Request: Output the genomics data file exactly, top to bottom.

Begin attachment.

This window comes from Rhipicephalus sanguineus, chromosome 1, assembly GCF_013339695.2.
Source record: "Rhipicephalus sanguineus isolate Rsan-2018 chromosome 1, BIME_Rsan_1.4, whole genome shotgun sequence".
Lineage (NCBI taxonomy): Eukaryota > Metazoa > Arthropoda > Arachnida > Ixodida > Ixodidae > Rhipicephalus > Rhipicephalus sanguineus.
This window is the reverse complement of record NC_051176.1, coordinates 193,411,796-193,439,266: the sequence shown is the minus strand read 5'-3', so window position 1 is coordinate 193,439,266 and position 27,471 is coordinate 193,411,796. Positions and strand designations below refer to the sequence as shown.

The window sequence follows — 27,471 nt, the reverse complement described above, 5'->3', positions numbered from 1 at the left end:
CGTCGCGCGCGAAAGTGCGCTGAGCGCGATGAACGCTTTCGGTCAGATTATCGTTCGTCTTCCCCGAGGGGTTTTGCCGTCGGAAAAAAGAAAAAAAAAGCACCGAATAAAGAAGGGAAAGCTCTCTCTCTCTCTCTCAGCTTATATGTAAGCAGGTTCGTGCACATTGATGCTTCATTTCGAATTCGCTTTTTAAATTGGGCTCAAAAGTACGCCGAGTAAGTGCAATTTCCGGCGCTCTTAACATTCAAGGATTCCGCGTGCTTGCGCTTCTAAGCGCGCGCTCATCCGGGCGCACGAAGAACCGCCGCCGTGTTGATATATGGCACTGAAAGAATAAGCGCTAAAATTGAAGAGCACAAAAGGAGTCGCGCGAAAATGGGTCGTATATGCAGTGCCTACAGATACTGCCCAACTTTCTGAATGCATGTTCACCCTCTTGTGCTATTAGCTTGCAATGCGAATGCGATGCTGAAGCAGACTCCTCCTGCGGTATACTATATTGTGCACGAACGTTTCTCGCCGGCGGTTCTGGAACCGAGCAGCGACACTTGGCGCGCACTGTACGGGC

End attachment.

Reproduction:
This window comes from Rhipicephalus sanguineus, chromosome 1, assembly GCF_013339695.2.
Source record: "Rhipicephalus sanguineus isolate Rsan-2018 chromosome 1, BIME_Rsan_1.4, whole genome shotgun sequence".
Lineage (NCBI taxonomy): Eukaryota > Metazoa > Arthropoda > Arachnida > Ixodida > Ixodidae > Rhipicephalus > Rhipicephalus sanguineus.
This window is the reverse complement of record NC_051176.1, coordinates 193,411,796-193,439,266: the sequence shown is the minus strand read 5'-3', so window position 1 is coordinate 193,439,266 and position 27,471 is coordinate 193,411,796. Positions and strand designations below refer to the sequence as shown.

The window sequence follows — 27,471 nt, the reverse complement described above, 5'->3', positions numbered from 1 at the left end:
CGTCGCGCGCGAAAGTGCGCTGAGCGCGATGAACGCTTTCGGTCAGATTATCGTTCGTCTTCCCCGAGGGGTTTTGCCGTCGGAAAAAAGAAAAAAAAAGCACCGAATAAAGAAGGGAAAGCTCTCTCTCTCTCTCTCAGCTTATATGTAAGCAGGTTCGTGCACATTGATGCTTCATTTCGAATTCGCTTTTTAAATTGGGCTCAAAAGTACGCCGAGTAAGTGCAATTTCCGGCGCTCTTAACATTCAAGGATTCCGCGTGCTTGCGCTTCTAAGCGCGCGCTCATCCGGGCGCACGAAGAACCGCCGCCGTGTTGATATATGGCACTGAAAGAATAAGCGCTAAAATTGAAGAGCACAAAAGGAGTCGCGCGAAAATGGGTCGTATATGCAGTGCCTACAGATACTGCCCAACTTTCTGAATGCATGTTCACCCTCTTGTGCTATTAGCTTGCAATGCGAATGCGATGCTGAAGCAGACTCCTCCTGCGGTATACTATATTGTGCACGAACGTTTCTCGCCGGCGGTTCTGGAACCGAGCAGCGACACTTGGCGCGCACTGTACGGGC